Interplanetary Economics! A response to Paul Krugman…

The exciting prospect of interplanetary economics is considered in Paul Krugman’s 1978 “The Theory of Interstellar Trade”, a paper in which he explores how interest rates should be calculated on goods in transit that travel at close-to-light speeds. At such high velocities, time varies between different inertial reference frames: the time taken by a spacecraft to make a round trip will appear less to someone travelling with the good as opposed to a stationary observer remaining on Earth.

However, Krugman does not account for how the wages of a worker travelling with the goods are calculated, nor does he consider their resulting effects. Due to the fact that time is relative, there must exist an agreed upon place to measure it against, making for a very interesting thought experiment. Hence, using Krugman’s economic model of the universe, let us ponder solutions to this problem.

To preface, first of all, fundamental considerations include that interplanetary trade will involve journey times in the realms of hundreds of year by cause of long travel distances. Consequently, decisions to launch a cargo will necessarily be a very long-term investment project and, as Krugman points out, will hardly be conceivable lest there are very extensive futures markets. Hence, we will assume that investors are able to make perfect forecasts of prices over indefinite periods.

Secondly, we will assume that the trading planets in consideration lie in the same inertial reference frame and that the spacecraft travel at uniform velocity. This simplification permits us to limit our analysis within the realms of special relativity. We can ignore things like gravitational time dilation as it would be negligible, at least within our galaxy. In this case, the planets Earth and Trantor — Krugman’s chosen destination — are assumed to lie in the same inertial reference frame.

For practicality, spaceships will have to be travelling at very high velocities. This is where time dilation becomes involved. If a trip from Earth to Trantor takes years to observers in the Earth-Trantor reference frame, it will appear to take n’ years to someone on board the spacecraft, following the Lorentz transformation where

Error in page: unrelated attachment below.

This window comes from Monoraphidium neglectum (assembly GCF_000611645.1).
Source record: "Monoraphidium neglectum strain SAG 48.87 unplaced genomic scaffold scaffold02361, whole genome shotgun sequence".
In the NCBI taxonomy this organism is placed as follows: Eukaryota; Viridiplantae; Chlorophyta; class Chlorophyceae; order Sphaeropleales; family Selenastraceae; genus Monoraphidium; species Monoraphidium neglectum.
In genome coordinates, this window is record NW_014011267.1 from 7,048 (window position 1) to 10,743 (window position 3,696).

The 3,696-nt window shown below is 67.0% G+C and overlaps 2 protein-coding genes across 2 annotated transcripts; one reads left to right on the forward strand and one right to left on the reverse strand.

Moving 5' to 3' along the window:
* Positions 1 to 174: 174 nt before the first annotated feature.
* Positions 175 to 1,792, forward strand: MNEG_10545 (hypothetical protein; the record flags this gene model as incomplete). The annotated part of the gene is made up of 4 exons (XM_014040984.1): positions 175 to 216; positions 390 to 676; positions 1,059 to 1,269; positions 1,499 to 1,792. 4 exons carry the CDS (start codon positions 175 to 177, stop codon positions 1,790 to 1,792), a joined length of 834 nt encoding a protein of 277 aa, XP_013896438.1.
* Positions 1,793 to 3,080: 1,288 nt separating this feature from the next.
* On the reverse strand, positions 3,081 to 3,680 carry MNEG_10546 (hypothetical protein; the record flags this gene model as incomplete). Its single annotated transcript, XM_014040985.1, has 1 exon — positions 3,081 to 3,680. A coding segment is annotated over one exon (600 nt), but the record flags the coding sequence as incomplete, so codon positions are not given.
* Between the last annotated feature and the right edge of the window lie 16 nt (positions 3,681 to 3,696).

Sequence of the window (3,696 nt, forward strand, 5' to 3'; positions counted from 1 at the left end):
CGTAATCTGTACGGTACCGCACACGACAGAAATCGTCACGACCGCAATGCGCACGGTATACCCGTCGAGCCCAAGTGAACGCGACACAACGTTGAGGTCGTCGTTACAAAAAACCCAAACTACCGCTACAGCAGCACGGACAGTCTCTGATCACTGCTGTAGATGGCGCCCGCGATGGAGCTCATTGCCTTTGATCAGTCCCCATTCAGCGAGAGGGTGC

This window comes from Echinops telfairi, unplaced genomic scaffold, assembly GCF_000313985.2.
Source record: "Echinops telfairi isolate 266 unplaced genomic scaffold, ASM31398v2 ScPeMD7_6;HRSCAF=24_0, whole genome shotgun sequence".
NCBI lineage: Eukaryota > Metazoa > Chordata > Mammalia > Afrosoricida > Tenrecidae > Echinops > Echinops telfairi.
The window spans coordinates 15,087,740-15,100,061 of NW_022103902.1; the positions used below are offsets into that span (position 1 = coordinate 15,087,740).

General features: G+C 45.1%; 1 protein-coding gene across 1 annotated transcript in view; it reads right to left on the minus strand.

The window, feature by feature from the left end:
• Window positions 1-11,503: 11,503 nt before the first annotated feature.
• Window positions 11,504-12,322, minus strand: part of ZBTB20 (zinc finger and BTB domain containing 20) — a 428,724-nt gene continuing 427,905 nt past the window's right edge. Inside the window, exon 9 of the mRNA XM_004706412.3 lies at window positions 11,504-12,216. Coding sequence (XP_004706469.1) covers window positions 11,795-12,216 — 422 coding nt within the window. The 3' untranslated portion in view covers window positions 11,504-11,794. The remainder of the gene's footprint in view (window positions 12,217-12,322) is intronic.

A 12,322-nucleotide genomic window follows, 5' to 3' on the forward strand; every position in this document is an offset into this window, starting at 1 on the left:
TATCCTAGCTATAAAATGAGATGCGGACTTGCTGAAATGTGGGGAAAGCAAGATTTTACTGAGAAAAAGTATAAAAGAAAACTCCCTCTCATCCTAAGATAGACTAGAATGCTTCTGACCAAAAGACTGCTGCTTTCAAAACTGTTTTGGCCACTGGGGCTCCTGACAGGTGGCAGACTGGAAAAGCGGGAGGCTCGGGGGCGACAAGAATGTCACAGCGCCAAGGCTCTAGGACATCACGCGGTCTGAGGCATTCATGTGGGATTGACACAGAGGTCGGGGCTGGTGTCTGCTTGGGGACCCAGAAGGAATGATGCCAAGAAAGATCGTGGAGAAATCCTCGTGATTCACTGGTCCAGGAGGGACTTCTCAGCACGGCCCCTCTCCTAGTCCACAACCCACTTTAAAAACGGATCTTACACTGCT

n’ = n {1/(sqrt[1-(v^2/c^2)])} where is the velocity of the spacecraft and is the speed of light.

This means that the faster the spacecraft travels, the more the time will have elapsed back on Earth and the greater the divergence between the two values. Thus arises the problem of wages. Is an employer to pay a worker on board the spacecraft (perhaps in cryosleep) wages with respect to n, the time that they subjectively experience, or n’, the time that has passed back on Earth?

At first glance, it seems to make some sort of intuitive sense to award wages according to how long the worker subjectivity experienced, but if we consider the concept of opportunity cost associated with dilating your reference frame, it quickly becomes clear that the latter is the better option. If we suppose that n’ years have passed on Earth, during that period of time, the worker could have otherwise accumulated wealth by spending his/her time buying bonds (or other financial products) or working a job that would result in higher pay. Additionally, the market must consider the worker’s other expenses, such as the storage of their possessions during the trip.

Secondly, there is a non-monetary cost involved as well. The worker could have otherwise spent time with his/her family during the hundreds of years that are likely to have passed on Earth. Their wages must therefore recompense a rational worker to the point where they are fully incentivised to undertake the job.

On the other hand, I should also note that in the long run, the second consideration is likely to trend to zero: like many in the oil rigging industry, workers who are prepared for the job and do not have attachments will undercut the market at a lower wage, whilst people that value the outlined non-monetary variables will remain in the same inertial reference frame as their family and friends.

Therefore, wages for interstellar trade must be paid according to the reference frame where the most time has elapsed.

But here’s another interesting thought: do wages actually need to be based on time in the first place? A completely different solution would be to say that wages are not based on time at all, but rather that these interstellar trips have fixed payments for workers. In this case, the job would be assigned to the cheapest qualified individual. It then becomes a matter of who the lowest bidder is. For example, these could be people who:

  • Want to go to the destination planet anyway.
  • Do not care for their home planet/station.

Furthermore, I must highlight that the wages earned by a worker would raise issues if it is a fixed nominal value. After all, the real value of their earnings would decrease over time, and if the journeys take several hundreds of years, this is something that must be accounted for. The erosion of wealth and the decline of the real value of their earnings must be accounted for. Therefore, wages must accommodate to the rate of inflation and the rate of interest of current assets back on Earth (or any other ‘home’ planet).

It is fascinating, therefore, to consider the implication of this – if a worker’s wages are paid as a lump sum before the trip, it effectively becomes an investment, the end yield of which would depend on the asset management company’s performance and how they compete with the rate of inflation.iyVQG5Z

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